Seeing a last chance to give foreigners any interest in saving their regime, the South Vietnamese leaders put the “largest continuous continental shelf in the world” up for auction in 18 blocks, most sold to American companies like Union, as “oil fever” gripped the embattled land. At the last minute, when everyone outside of the MIC was sick of the Southeast Asian slaughter, the war gained a “politically and economically powerful constituency – the international oil firms”. And so the war would drag on for another four years. According to one of the now virtually-vanished “oil trades”, “the Defense Department has offered ‘to help foot investment insurance to US companies for any future offshore South Vietnam oil exploration and development’.” (Speculating on why the US Air Force kept disgorging tons of bombs over Southeast Asia “so long after our troops and POWs have been withdrawn from Indochina”, Senator George Aiken, one of the disappearing breed of Republican moderates, posed the logical answer: that the “investment of the American oil company might be a bit more secure.”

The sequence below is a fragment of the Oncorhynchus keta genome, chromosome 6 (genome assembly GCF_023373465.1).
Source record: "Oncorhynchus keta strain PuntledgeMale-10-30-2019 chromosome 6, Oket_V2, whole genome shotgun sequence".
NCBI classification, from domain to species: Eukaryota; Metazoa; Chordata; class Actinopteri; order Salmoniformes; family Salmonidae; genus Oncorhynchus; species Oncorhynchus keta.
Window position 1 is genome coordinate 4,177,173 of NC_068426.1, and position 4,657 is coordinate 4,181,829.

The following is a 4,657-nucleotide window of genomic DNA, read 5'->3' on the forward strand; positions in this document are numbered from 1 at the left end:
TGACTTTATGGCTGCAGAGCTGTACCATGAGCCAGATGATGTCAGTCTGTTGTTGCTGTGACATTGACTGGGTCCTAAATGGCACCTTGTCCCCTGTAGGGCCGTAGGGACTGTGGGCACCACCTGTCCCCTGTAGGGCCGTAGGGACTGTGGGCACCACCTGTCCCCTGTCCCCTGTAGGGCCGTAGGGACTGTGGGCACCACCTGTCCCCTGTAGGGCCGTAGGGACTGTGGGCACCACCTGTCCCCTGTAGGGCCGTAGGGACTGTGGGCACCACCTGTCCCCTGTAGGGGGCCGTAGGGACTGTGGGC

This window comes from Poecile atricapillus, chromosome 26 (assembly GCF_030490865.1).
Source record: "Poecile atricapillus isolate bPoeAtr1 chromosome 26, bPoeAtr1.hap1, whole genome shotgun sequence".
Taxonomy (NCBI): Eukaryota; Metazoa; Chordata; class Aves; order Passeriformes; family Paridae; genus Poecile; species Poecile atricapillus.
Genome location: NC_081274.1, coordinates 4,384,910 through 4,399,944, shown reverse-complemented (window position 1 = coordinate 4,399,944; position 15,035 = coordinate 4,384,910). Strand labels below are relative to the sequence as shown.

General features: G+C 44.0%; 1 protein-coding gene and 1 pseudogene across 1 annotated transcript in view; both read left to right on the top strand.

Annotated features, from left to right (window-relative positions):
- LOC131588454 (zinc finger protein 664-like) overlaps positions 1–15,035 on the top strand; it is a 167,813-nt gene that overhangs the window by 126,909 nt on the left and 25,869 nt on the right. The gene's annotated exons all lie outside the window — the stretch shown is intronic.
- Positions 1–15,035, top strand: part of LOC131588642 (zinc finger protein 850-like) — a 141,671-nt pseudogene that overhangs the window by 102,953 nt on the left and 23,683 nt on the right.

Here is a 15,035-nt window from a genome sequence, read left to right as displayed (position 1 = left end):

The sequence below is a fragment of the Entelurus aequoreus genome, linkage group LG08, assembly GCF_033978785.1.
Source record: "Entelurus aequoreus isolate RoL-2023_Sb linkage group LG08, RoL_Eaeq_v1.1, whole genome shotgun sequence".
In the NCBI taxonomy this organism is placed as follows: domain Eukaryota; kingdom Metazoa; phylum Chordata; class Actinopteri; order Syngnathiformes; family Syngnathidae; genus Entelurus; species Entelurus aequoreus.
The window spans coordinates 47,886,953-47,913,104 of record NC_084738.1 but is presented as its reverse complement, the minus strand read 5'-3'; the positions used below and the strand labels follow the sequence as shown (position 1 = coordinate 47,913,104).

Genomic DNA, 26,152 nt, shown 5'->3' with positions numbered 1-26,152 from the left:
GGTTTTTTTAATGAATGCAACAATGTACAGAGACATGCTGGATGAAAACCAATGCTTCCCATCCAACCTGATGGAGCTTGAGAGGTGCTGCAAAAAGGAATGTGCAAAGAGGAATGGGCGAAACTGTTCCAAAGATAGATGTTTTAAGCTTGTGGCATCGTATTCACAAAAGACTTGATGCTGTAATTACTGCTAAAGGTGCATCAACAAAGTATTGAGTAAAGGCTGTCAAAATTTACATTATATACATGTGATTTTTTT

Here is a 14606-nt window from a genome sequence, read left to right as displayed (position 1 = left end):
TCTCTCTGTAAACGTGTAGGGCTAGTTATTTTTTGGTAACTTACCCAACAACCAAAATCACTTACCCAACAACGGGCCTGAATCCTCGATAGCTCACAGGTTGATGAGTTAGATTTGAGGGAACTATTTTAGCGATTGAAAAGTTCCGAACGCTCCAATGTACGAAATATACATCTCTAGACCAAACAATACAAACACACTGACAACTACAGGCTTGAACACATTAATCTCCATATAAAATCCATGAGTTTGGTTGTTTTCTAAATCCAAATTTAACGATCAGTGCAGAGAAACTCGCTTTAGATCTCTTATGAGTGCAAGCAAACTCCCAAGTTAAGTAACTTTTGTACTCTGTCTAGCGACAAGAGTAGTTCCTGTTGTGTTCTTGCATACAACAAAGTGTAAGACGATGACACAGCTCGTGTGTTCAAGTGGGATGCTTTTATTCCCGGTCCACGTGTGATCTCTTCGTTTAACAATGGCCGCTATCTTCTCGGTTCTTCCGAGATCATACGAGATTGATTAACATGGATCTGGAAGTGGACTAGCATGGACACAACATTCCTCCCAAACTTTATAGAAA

But this time, propping up the corrupt Saigon and Phnom Penh governments, placing faith in their demoralized soldiers and venal generals, and creating moonscapes out jungle and paddy with carpet bombing worked no better than they ever had. The two capitals fell to the communists. Saigon, renamed Ho Chi Minh City, proved ready to discuss the development of oil resources – with the Soviet Union. The fanatic teenagers who took over in Cambodia were not prepared to accommodate capitalism in any way.
Nor could the industry get any further help from its President, who by then had other problems.
CHAPTER THREE: The Managers on Moriah.
The announcement of the invasion came on Thursday evening, April 30th. The New York Stock Exchange was quiet on Friday, whether stunned or still waiting and watching. As always, it was closed over the weekend, while the national student strike spread from coast to coast and police and National Guard battled protestors on a hundred campuses. It opened Monday under the dark pall of the same suspicion that lowered over the rest of the nation: that the invasion had opened the final rift between America’s generations and thus threatened her very existence.